The owners of a well-known Cambridge coffee shop are thanking their community after one of them was diagnosed with Amyotrophic lateral sclerosis (ALS).

Monica and Graham Braun have been married for almost 25 years. The couple quit their corporate jobs to start their own coffee shop called Monigram Coffee Roasters.

“They are Mon and Graham – they're Monigram, like the name for this coffee shop is perfect for them. They’re two peas in a pod,” Tracey Curtis, a friend of the couple said.

Monica Braun said they’ve come a long way since their humble beginnings.

“He was roasting coffee in our basement, setting off the fire alarm and that kind of thing,” she told CTV News.

Monica said COVID-19 was hard enough for anyone in the hospitality industry, but the couple got more bad news – a diagnosis of a rare neurological disease.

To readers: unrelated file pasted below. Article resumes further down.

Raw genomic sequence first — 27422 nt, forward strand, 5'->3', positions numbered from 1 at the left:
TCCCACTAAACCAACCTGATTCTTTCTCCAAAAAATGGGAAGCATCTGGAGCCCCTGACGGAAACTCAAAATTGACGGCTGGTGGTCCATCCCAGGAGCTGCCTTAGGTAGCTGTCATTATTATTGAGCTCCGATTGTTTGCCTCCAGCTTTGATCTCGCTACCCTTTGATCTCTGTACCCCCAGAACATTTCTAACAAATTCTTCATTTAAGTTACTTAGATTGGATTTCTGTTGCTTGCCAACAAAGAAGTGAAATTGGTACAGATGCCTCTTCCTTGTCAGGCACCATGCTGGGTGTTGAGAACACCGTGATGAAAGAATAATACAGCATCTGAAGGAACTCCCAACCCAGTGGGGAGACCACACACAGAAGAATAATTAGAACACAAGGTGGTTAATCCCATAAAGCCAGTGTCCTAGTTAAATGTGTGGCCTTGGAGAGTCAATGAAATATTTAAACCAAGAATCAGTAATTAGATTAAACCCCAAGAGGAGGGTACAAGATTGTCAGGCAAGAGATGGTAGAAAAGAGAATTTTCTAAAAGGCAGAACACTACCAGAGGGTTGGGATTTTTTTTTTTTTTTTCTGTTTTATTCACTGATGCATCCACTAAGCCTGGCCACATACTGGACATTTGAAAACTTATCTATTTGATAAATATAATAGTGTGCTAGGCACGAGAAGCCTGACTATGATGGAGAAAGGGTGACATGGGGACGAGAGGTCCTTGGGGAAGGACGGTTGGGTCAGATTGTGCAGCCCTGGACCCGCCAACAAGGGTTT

“Six MRIs later, during COVID, and we go for three opinions, and they all said it's ALS,” Monica said.

“ALS typically comes in a few forms. Mine was a lower limb on-set, so I noticed that at one point I was walking, and my foot kind of dragged along the toes,” Graham Braun admitted.

As Graham progressed from a cane to a walker, and now a wheelchair, the cost of his decline began to add up.

Not only did their home need to be renovated to fit a wheelchair, but his only way into the cafe is through the back door with a removable ramp.

“He hasn't really been in, physically, to the business in months because it's hard. Not just to get him in here, but he's tired,” Monica said.

He said he misses being with the customers and the customers miss him – raising about $40,000 thanks to a fundraiser started by a friend.

Monica and Graham said they are forever grateful.

Their next project is to make the front door of the café accessible.

“It would require a fairly big re-jig of our front door and a fairly big ramp because there are a few feet up to the front door,” Graham said. “Even if we can't make it accessible before I get to use it – I want it to be accessible for the future.”